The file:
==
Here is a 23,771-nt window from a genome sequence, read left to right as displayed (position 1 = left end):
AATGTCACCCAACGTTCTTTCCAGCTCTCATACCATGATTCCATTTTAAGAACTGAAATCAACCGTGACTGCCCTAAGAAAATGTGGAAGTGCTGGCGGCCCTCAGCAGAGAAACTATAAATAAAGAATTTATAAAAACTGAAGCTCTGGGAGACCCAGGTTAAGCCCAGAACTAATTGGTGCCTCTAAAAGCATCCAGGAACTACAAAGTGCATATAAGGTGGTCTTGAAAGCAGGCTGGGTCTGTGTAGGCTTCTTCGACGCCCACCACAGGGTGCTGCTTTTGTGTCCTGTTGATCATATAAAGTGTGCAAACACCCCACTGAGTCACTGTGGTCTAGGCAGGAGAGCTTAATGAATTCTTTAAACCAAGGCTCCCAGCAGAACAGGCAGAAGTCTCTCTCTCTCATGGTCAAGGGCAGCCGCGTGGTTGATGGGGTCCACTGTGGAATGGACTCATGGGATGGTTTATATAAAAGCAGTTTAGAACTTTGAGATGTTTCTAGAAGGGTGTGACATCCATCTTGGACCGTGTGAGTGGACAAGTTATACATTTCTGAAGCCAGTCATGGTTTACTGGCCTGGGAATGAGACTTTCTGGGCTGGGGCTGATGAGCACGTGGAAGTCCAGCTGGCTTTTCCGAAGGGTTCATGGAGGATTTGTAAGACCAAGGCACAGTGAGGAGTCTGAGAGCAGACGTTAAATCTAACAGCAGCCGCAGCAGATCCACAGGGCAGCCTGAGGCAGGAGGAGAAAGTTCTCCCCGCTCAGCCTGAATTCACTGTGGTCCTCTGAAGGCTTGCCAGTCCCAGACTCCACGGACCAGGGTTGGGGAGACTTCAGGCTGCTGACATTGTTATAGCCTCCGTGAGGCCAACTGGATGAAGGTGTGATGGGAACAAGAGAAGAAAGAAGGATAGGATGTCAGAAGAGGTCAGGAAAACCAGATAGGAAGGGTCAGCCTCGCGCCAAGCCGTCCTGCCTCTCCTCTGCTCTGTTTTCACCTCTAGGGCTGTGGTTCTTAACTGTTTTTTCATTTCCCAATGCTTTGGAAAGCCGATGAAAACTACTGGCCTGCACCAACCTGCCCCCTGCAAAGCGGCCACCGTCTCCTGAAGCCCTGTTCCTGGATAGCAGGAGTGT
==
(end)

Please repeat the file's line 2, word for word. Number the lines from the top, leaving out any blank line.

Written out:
AATGTCACCCAACGTTCTTTCCAGCTCTCATACCATGATTCCATTTTAAGAACTGAAATCAACCGTGACTGCCCTAAGAAAATGTGGAAGTGCTGGCGGCCCTCAGCAGAGAAACTATAAATAAAGAATTTATAAAAACTGAAGCTCTGGGAGACCCAGGTTAAGCCCAGAACTAATTGGTGCCTCTAAAAGCATCCAGGAACTACAAAGTGCATATAAGGTGGTCTTGAAAGCAGGCTGGGTCTGTGTAGGCTTCTTCGACGCCCACCACAGGGTGCTGCTTTTGTGTCCTGTTGATCATATAAAGTGTGCAAACACCCCACTGAGTCACTGTGGTCTAGGCAGGAGAGCTTAATGAATTCTTTAAACCAAGGCTCCCAGCAGAACAGGCAGAAGTCTCTCTCTCTCATGGTCAAGGGCAGCCGCGTGGTTGATGGGGTCCACTGTGGAATGGACTCATGGGATGGTTTATATAAAAGCAGTTTAGAACTTTGAGATGTTTCTAGAAGGGTGTGACATCCATCTTGGACCGTGTGAGTGGACAAGTTATACATTTCTGAAGCCAGTCATGGTTTACTGGCCTGGGAATGAGACTTTCTGGGCTGGGGCTGATGAGCACGTGGAAGTCCAGCTGGCTTTTCCGAAGGGTTCATGGAGGATTTGTAAGACCAAGGCACAGTGAGGAGTCTGAGAGCAGACGTTAAATCTAACAGCAGCCGCAGCAGATCCACAGGGCAGCCTGAGGCAGGAGGAGAAAGTTCTCCCCGCTCAGCCTGAATTCACTGTGGTCCTCTGAAGGCTTGCCAGTCCCAGACTCCACGGACCAGGGTTGGGGAGACTTCAGGCTGCTGACATTGTTATAGCCTCCGTGAGGCCAACTGGATGAAGGTGTGATGGGAACAAGAGAAGAAAGAAGGATAGGATGTCAGAAGAGGTCAGGAAAACCAGATAGGAAGGGTCAGCCTCGCGCCAAGCCGTCCTGCCTCTCCTCTGCTCTGTTTTCACCTCTAGGGCTGTGGTTCTTAACTGTTTTTTCATTTCCCAATGCTTTGGAAAGCCGATGAAAACTACTGGCCTGCACCAACCTGCCCCCTGCAAAGCGGCCACCGTCTCCTGAAGCCCTGTTCCTGGATAGCAGGAGTGT